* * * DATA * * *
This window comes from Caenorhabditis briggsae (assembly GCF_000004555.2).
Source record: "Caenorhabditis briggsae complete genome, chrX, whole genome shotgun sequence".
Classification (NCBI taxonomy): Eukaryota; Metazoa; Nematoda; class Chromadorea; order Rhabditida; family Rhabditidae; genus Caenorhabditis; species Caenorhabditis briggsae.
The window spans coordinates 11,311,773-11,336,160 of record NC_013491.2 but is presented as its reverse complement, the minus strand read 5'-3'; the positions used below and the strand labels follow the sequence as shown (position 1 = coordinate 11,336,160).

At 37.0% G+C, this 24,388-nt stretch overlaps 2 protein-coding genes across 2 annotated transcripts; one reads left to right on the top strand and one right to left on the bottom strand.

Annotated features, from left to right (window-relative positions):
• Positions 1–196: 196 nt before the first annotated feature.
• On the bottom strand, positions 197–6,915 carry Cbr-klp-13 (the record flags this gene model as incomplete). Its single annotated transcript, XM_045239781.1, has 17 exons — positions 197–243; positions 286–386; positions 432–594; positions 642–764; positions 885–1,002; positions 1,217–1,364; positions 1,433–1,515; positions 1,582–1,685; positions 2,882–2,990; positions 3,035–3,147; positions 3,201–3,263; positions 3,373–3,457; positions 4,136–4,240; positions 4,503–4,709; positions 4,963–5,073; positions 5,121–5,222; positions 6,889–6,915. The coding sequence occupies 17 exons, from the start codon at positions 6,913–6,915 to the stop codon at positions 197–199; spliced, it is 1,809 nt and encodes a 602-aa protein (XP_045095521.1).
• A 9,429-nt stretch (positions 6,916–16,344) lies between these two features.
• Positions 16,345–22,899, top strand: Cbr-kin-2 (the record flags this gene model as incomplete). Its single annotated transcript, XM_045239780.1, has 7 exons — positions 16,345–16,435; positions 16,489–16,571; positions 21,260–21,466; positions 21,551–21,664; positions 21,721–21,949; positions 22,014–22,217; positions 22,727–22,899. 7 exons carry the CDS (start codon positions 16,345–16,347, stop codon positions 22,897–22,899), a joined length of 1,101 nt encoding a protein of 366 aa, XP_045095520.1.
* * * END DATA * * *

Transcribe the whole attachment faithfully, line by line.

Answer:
This window comes from Caenorhabditis briggsae (assembly GCF_000004555.2).
Source record: "Caenorhabditis briggsae complete genome, chrX, whole genome shotgun sequence".
Classification (NCBI taxonomy): Eukaryota; Metazoa; Nematoda; class Chromadorea; order Rhabditida; family Rhabditidae; genus Caenorhabditis; species Caenorhabditis briggsae.
The window spans coordinates 11,311,773-11,336,160 of record NC_013491.2 but is presented as its reverse complement, the minus strand read 5'-3'; the positions used below and the strand labels follow the sequence as shown (position 1 = coordinate 11,336,160).

At 37.0% G+C, this 24,388-nt stretch overlaps 2 protein-coding genes across 2 annotated transcripts; one reads left to right on the top strand and one right to left on the bottom strand.

Annotated features, from left to right (window-relative positions):
• Positions 1–196: 196 nt before the first annotated feature.
• On the bottom strand, positions 197–6,915 carry Cbr-klp-13 (the record flags this gene model as incomplete). Its single annotated transcript, XM_045239781.1, has 17 exons — positions 197–243; positions 286–386; positions 432–594; positions 642–764; positions 885–1,002; positions 1,217–1,364; positions 1,433–1,515; positions 1,582–1,685; positions 2,882–2,990; positions 3,035–3,147; positions 3,201–3,263; positions 3,373–3,457; positions 4,136–4,240; positions 4,503–4,709; positions 4,963–5,073; positions 5,121–5,222; positions 6,889–6,915. The coding sequence occupies 17 exons, from the start codon at positions 6,913–6,915 to the stop codon at positions 197–199; spliced, it is 1,809 nt and encodes a 602-aa protein (XP_045095521.1).
• A 9,429-nt stretch (positions 6,916–16,344) lies between these two features.
• Positions 16,345–22,899, top strand: Cbr-kin-2 (the record flags this gene model as incomplete). Its single annotated transcript, XM_045239780.1, has 7 exons — positions 16,345–16,435; positions 16,489–16,571; positions 21,260–21,466; positions 21,551–21,664; positions 21,721–21,949; positions 22,014–22,217; positions 22,727–22,899. 7 exons carry the CDS (start codon positions 16,345–16,347, stop codon positions 22,897–22,899), a joined length of 1,101 nt encoding a protein of 366 aa, XP_045095520.1.